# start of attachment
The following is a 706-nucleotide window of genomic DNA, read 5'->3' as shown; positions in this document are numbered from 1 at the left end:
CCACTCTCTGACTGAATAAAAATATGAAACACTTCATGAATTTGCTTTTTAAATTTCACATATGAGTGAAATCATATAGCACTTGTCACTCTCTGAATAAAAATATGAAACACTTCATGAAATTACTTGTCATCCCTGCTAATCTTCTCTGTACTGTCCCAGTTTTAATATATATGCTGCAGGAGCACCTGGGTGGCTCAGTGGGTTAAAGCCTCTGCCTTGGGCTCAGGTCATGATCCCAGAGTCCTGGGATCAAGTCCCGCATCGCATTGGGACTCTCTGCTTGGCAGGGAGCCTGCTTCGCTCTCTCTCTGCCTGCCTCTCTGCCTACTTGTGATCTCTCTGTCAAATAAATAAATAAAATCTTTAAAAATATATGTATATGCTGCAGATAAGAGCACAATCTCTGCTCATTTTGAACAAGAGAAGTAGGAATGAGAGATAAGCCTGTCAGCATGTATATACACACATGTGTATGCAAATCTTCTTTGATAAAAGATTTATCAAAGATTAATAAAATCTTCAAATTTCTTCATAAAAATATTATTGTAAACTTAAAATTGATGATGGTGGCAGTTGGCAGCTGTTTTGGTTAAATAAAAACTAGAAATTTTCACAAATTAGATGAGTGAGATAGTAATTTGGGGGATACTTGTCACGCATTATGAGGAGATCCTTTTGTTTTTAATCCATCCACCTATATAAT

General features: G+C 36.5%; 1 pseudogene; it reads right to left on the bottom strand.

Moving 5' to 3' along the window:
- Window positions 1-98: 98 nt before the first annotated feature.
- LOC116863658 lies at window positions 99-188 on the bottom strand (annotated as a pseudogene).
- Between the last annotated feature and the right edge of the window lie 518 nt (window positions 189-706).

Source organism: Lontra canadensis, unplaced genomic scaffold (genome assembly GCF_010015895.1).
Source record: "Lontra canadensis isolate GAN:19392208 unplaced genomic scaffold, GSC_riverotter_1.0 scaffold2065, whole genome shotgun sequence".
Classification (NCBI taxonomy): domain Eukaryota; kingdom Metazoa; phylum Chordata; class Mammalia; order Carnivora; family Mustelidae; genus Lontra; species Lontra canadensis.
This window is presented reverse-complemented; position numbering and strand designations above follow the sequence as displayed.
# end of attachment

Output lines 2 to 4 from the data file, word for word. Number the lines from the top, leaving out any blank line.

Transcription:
CCACTCTCTGACTGAATAAAAATATGAAACACTTCATGAATTTGCTTTTTAAATTTCACATATGAGTGAAATCATATAGCACTTGTCACTCTCTGAATAAAAATATGAAACACTTCATGAAATTACTTGTCATCCCTGCTAATCTTCTCTGTACTGTCCCAGTTTTAATATATATGCTGCAGGAGCACCTGGGTGGCTCAGTGGGTTAAAGCCTCTGCCTTGGGCTCAGGTCATGATCCCAGAGTCCTGGGATCAAGTCCCGCATCGCATTGGGACTCTCTGCTTGGCAGGGAGCCTGCTTCGCTCTCTCTCTGCCTGCCTCTCTGCCTACTTGTGATCTCTCTGTCAAATAAATAAATAAAATCTTTAAAAATATATGTATATGCTGCAGATAAGAGCACAATCTCTGCTCATTTTGAACAAGAGAAGTAGGAATGAGAGATAAGCCTGTCAGCATGTATATACACACATGTGTATGCAAATCTTCTTTGATAAAAGATTTATCAAAGATTAATAAAATCTTCAAATTTCTTCATAAAAATATTATTGTAAACTTAAAATTGATGATGGTGGCAGTTGGCAGCTGTTTTGGTTAAATAAAAACTAGAAATTTTCACAAATTAGATGAGTGAGATAGTAATTTGGGGGATACTTGTCACGCATTATGAGGAGATCCTTTTGTTTTTAATCCATCCACCTATATAAT

General features: G+C 36.5%; 1 pseudogene; it reads right to left on the bottom strand.

Moving 5' to 3' along the window: